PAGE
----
Clearly, aspects of Tau are quite similar to the chupacabra, literally from the Portuguese and Spanish,  goat-sucker.  That creature typically appears in one of three forms; the most common being a relatively small reptilian monster with leathery or scaly greenish-gray skin and a canine head. This form is said to hop in a manner similar to the kangaroo and is accompanied by a sulfuric stench. The second described form is predominantly canine, though bipedal with coarse grey fur. It also hops. The third form is described as a hairless dog with a spinal ridge and protruding eye sockets. The association of the monstrous chupacabra with Tau probably follows from the dog-like appearance of the beast in all its forms. Dogs, in Mesoamerican folklore and myth, are often presented as guides for dead souls; the Aztec underworld deity Xolotl took the form of a dog-headed skeleton with reversed feet.

Tau’s torch and shears; however, are derived from an ancient Mediterranean cemetery deity, Kulsu, often erroneously identified as Kulmu, an Etruscan Chaonian goddess associated with the guardianship of tombs. Kulsu is depicted on a sarcophagus from Chiusi emerging from a tomb with buskins and shears in one hand and a flaming funeral torch in the other.

The existence of a deity such as Tau and the cult's tomb police, might be problematic for the traditional party of dungeon explorers, essentially glorified grave robbers that they so often are. Tékumelani adventurers are certainly well acquainted with the patrols of capable, although often corrupt, Tomb Police that guard the underworld.  Mark Wigoder-Daniels in the Eye of All-Seeing Wonder noted:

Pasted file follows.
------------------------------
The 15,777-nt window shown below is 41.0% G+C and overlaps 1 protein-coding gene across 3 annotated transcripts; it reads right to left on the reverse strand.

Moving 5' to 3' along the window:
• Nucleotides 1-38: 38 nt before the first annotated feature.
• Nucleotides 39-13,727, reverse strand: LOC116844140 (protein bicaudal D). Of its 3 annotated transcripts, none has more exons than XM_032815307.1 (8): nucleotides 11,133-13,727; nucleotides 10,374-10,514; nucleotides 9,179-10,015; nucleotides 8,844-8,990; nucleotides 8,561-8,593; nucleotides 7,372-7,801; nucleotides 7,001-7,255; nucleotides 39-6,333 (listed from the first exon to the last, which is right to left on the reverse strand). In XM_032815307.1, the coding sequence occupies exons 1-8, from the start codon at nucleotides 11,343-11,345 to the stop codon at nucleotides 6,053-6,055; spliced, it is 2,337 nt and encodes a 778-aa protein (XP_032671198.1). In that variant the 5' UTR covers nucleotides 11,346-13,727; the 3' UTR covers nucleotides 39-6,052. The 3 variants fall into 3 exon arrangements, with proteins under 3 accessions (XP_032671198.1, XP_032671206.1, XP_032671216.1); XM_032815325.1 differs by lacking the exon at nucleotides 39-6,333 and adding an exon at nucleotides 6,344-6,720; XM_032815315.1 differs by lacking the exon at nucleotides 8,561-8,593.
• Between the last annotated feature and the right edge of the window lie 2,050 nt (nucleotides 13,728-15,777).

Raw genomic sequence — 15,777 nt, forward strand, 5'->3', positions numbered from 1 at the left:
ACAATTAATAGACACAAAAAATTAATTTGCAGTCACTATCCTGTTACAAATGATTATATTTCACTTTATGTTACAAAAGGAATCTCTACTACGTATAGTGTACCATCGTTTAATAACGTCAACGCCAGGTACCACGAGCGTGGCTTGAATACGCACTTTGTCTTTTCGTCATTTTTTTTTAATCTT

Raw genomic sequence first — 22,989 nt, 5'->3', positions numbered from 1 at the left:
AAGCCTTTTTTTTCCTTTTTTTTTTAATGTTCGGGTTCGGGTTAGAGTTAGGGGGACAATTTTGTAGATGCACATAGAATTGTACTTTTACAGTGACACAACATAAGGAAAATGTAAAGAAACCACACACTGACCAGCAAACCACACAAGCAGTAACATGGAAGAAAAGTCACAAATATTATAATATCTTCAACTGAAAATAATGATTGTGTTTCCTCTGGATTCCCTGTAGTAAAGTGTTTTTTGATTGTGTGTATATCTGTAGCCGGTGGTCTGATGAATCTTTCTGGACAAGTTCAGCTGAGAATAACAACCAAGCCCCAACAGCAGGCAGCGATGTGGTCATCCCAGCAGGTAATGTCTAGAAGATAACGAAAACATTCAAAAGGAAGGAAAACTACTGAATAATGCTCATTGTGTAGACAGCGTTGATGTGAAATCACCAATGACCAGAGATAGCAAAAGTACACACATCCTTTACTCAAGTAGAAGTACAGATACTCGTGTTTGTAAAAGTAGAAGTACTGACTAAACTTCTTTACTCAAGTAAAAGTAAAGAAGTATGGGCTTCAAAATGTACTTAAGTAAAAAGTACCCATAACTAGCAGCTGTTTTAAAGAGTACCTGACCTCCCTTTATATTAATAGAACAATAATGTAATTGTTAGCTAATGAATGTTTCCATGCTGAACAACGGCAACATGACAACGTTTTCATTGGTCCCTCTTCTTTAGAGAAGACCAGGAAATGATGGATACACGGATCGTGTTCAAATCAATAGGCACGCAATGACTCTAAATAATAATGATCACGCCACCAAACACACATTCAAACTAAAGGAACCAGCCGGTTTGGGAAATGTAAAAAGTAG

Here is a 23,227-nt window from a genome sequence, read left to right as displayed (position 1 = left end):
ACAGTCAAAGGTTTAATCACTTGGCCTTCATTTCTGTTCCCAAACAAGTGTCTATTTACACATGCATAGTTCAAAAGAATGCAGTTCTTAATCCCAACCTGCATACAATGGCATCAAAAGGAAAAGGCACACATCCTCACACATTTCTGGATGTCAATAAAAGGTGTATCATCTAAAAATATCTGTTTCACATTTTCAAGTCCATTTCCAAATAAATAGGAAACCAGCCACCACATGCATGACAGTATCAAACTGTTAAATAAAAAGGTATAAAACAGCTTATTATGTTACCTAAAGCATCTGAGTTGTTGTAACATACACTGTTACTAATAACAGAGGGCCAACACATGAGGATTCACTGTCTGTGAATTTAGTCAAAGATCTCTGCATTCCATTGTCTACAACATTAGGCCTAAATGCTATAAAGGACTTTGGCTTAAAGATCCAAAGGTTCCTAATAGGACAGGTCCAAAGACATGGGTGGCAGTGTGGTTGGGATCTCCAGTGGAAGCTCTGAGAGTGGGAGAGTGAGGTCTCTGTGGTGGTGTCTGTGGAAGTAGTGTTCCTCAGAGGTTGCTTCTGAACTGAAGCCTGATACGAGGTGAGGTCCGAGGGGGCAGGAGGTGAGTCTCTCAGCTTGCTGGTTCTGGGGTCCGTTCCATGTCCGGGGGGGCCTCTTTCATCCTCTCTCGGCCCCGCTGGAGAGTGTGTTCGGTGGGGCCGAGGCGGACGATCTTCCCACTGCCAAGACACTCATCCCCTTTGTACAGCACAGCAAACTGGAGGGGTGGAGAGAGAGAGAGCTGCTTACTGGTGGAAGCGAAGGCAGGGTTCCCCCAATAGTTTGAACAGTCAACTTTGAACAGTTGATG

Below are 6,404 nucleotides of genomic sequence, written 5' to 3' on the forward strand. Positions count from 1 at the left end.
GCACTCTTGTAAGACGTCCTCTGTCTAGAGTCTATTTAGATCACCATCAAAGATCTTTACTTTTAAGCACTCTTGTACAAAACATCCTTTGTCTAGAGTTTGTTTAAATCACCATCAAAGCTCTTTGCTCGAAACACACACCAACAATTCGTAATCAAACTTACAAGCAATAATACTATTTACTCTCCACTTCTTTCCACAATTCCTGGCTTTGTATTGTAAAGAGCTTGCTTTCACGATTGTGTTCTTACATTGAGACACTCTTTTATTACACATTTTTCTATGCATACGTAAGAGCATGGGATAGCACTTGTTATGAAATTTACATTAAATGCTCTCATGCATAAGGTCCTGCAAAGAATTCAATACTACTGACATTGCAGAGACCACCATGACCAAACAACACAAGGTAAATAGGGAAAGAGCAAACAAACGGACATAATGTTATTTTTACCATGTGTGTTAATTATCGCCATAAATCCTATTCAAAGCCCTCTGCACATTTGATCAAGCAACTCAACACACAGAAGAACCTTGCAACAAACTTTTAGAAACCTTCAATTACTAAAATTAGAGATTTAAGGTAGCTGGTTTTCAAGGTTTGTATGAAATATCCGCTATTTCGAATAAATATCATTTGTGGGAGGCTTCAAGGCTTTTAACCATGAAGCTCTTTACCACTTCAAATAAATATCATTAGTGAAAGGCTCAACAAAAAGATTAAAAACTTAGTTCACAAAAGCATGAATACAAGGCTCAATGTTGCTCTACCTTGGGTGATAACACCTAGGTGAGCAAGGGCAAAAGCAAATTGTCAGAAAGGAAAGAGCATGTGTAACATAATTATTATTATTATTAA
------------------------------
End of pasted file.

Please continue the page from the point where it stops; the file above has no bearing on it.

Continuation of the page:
Before entering the underworld you must deal with the tomb police. The ideal is to avoid contact with them altogether, but in other circumstances you will have to come to a financial arrangement. It is best to do this before descending into the underworld, as the police are more likely to be content with a few kaitars if they do not see you with a sack freshly filled with antique loot.

Tau, himself, is not so easily placated. His hatred for tomb robbers is absolute and those that run afoul of the little god will likely end as bloody mutilated corpses on the dungeon floor. In rare circumstances; however, Tau may provide assistance to some adventurers.
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Tau Reaction Table
(2d6; Use Wisdom as Modifier instead of Charisma; +10 to tomb robbers and defilers)

2 or less Benevolent: Will Commune with or Raise Dead party members or character if properly propitiated.

3 Positive: Will Bless or Cure character or party if properly propitiated.

4-8 Indifferent: Ignores character or party.

9-10 Negative: Will Quest character or party if not properly propitiated. The quest will involve the protection of burial places or the restoration of defiled burials or looted grave goods.

11 Hostile: Will attack character or party if not properly propitiated.

12+ Enraged: Attacks character or party.

2 comments:

  1. Cool diety and nice write-up. I thought a detected a little tasteful Tekumel influence there.

    ReplyDelete
  2. Excellent illustration. It's nice to see somone else doing a lawful monstrosity, the chthonic realm needs someone to maintain a semblance of order.

    ReplyDelete